"Actually, it was Lord Merton's sons who were quite rude. They're quite opposed to my marrying their father." She sighed. "Larry frankly was quite dreadful. And… I decided I couldn't be a part of tearing apart their family. I can't marry Lord Merton, not if it drives a wedge between him and his sons."

"His sons are dreadful little warts," Matthew said angrily, "and they're grown men who should understand that their father has the right to be happy. I think you should reconsider. You have the right to be happy as well, Mother."

She looked at him, smiling sadly. "And if I marry Lord Merton, where would you go? That's a consideration as well. We still have this… problem to solve."

"It shouldn't be a consideration. It's my problem." He ran his hand through his hair. "Mother, you needn't worry about me. It's not like… right after the accident. I can find someplace else to live." He stood up and began to pace around the cellar. "I should have done that anyway. It's not fair to you. I can go to Scotland, to Father's old hunting cabin. I can change my name, it's foggy there most of the time so I can get out and about more. It won't be difficult. You deserve to have a life, Mother."

"And if you go to Scotland, what about your family?" Isobel asked.

Matthew shrugged. "They don't see me now, do they? I'm not doing any real good here. I'm making you miserable, and myself miserable, and for what? So I can occasionally glimpse the life I've lost? So you and I can pretend that we'll fix this and everything will return to what it was? That's a joke, Mother. Soon enough Mary will remarry, and George is getting old enough to start to really talk and he's going to ask questions and…" He choked up from the emotion. "I was kidding myself, Mother, that I could… be this way and still watch over my family. And you're lying to yourself that I can saved." He sighed. "I'm an abomination, I can't keep denying it. Neither should you. I should go. You need to be able to move on."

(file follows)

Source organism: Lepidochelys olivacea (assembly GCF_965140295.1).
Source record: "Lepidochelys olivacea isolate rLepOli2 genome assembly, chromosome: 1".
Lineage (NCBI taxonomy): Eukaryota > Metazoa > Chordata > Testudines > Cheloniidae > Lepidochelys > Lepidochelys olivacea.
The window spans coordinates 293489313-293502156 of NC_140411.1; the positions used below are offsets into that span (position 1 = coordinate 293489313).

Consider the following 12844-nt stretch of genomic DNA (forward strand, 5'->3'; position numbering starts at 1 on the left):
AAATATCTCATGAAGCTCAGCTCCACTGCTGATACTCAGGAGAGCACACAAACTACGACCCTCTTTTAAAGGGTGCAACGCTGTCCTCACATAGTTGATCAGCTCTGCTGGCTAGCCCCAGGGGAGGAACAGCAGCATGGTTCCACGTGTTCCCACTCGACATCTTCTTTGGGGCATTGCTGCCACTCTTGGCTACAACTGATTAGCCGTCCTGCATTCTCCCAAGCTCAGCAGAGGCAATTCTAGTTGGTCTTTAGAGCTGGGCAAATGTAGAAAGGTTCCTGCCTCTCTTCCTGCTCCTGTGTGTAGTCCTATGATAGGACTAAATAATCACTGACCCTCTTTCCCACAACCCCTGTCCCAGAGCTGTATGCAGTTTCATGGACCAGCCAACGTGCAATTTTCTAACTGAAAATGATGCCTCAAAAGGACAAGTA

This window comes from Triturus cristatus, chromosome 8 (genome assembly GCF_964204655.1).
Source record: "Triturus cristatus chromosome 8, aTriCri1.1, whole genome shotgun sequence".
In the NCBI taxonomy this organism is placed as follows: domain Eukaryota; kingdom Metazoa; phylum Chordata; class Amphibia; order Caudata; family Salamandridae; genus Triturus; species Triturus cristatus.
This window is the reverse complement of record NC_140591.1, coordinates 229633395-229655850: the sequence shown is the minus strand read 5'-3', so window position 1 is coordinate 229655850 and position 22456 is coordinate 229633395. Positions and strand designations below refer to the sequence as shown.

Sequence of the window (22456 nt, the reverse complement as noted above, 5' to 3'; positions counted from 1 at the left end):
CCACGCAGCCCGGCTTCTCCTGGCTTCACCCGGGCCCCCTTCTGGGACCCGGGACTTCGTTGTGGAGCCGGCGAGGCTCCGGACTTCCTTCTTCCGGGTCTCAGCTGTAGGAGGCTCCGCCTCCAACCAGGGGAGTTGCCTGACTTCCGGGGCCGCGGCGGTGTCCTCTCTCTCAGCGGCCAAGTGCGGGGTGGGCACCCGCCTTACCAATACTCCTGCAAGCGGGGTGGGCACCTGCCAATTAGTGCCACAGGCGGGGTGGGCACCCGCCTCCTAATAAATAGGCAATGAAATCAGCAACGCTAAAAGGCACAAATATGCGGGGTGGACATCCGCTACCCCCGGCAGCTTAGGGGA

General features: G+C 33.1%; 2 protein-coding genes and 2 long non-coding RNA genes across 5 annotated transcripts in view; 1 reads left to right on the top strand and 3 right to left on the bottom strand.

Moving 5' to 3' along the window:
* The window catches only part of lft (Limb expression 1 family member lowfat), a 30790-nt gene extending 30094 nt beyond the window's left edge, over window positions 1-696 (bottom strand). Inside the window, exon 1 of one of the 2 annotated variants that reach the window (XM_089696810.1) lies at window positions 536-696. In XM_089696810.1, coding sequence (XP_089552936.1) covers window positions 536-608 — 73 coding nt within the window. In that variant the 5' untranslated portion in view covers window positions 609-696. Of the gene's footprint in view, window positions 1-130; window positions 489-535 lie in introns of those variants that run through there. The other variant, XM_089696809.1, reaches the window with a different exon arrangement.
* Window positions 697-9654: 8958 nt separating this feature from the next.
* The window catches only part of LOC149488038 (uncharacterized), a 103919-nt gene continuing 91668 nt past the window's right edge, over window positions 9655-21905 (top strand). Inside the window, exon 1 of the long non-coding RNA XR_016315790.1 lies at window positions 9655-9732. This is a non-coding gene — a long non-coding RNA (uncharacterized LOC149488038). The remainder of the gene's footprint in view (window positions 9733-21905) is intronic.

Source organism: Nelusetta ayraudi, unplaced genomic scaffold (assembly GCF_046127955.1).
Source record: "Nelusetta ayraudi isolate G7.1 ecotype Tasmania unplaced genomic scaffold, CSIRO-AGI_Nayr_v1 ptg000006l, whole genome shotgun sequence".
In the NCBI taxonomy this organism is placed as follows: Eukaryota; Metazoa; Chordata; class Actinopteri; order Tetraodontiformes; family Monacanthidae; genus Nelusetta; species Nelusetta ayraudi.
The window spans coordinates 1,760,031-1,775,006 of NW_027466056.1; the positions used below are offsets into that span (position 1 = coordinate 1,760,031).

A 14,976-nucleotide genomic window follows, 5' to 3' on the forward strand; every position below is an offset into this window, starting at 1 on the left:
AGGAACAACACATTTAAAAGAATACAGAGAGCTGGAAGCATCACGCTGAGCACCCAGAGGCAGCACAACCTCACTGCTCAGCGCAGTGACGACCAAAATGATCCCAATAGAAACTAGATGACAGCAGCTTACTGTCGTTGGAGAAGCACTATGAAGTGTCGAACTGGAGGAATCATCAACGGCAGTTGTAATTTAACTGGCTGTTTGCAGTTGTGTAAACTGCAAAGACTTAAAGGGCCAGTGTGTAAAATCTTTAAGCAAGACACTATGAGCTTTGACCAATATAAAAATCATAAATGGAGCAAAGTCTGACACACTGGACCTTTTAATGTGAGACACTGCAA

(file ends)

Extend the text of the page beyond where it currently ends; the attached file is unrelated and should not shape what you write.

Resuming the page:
"I've told you not to talk that way," his mother said firmly. "You're not an abomination, you're just… not well…"

"Mother… My heart doesn't beat. I don't have a pulse. You all buried me in a casket that I had to dig out of and then I killed a dog and drank its blood. I went out tonight and caught a deer with my bare hands and drank its blood. That's not normal, Mother. That's disturbing. I'm disturbing." He hated shouting at her but it had been three years and they were no closer to a solution than the night he crawled out of the grave with an insatiable thirst, only to find his mother waiting there. With a dog. She had planned well. Of course she had Father's journals and her own experience to know what best to do. "We're never going to find who bit me, and so much time has passed, it's a meaningless victory if we do."

"It's not a meaningless victory. There's a cure and we can find it. "She stood up. "Your father saved me from this fate. I will save you, Matthew."

He considered a protest and then stopped himself. His mother had never given up hope that the evil creature that had bitten him moments before he had died could be found. With three years gone in a dreadful limbo of not life and not death, he was losing hope. "Mother, you know I've read his journals. I know he saved you from this fate worse than death by killing the vampire that bit you. I know he documented other cases where that worked because the victim never drank human blood… but all of those cases were with victims who were turned back within a month. It's been three years and we're no closer to finding that vampire when we started. You need to be realistic. Even I did figure out who it is that's killing woman in York and Manchester by draining them of blood, it might not be the vampire who turned me. Too much time may have passed, it may not work."

"It will work, Matthew," Isobel said sternly. "There's no reason it wouldn't. You're not trapped in this unless you drink human blood. We're not giving up."